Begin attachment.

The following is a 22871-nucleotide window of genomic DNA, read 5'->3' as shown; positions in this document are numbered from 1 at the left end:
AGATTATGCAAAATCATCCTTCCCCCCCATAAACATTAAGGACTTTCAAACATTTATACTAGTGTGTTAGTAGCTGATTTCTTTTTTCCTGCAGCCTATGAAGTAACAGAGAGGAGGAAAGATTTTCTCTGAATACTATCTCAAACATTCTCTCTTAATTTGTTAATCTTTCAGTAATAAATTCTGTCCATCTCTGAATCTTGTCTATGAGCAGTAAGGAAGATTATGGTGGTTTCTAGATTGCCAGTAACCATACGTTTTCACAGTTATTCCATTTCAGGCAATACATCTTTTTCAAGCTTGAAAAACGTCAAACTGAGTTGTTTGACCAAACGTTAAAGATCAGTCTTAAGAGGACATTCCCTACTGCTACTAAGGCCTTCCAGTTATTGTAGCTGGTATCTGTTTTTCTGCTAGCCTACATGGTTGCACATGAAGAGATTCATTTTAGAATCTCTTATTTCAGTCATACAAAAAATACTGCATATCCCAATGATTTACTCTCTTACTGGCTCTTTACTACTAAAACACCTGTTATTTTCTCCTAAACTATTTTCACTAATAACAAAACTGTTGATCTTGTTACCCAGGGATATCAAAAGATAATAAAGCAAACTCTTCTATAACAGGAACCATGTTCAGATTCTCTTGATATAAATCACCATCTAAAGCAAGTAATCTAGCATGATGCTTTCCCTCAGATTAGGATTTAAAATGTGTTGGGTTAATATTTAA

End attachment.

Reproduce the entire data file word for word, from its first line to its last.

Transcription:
The following is a 22871-nucleotide window of genomic DNA, read 5'->3' as shown; positions in this document are numbered from 1 at the left end:
AGATTATGCAAAATCATCCTTCCCCCCCATAAACATTAAGGACTTTCAAACATTTATACTAGTGTGTTAGTAGCTGATTTCTTTTTTCCTGCAGCCTATGAAGTAACAGAGAGGAGGAAAGATTTTCTCTGAATACTATCTCAAACATTCTCTCTTAATTTGTTAATCTTTCAGTAATAAATTCTGTCCATCTCTGAATCTTGTCTATGAGCAGTAAGGAAGATTATGGTGGTTTCTAGATTGCCAGTAACCATACGTTTTCACAGTTATTCCATTTCAGGCAATACATCTTTTTCAAGCTTGAAAAACGTCAAACTGAGTTGTTTGACCAAACGTTAAAGATCAGTCTTAAGAGGACATTCCCTACTGCTACTAAGGCCTTCCAGTTATTGTAGCTGGTATCTGTTTTTCTGCTAGCCTACATGGTTGCACATGAAGAGATTCATTTTAGAATCTCTTATTTCAGTCATACAAAAAATACTGCATATCCCAATGATTTACTCTCTTACTGGCTCTTTACTACTAAAACACCTGTTATTTTCTCCTAAACTATTTTCACTAATAACAAAACTGTTGATCTTGTTACCCAGGGATATCAAAAGATAATAAAGCAAACTCTTCTATAACAGGAACCATGTTCAGATTCTCTTGATATAAATCACCATCTAAAGCAAGTAATCTAGCATGATGCTTTCCCTCAGATTAGGATTTAAAATGTGTTGGGTTAATATTTAA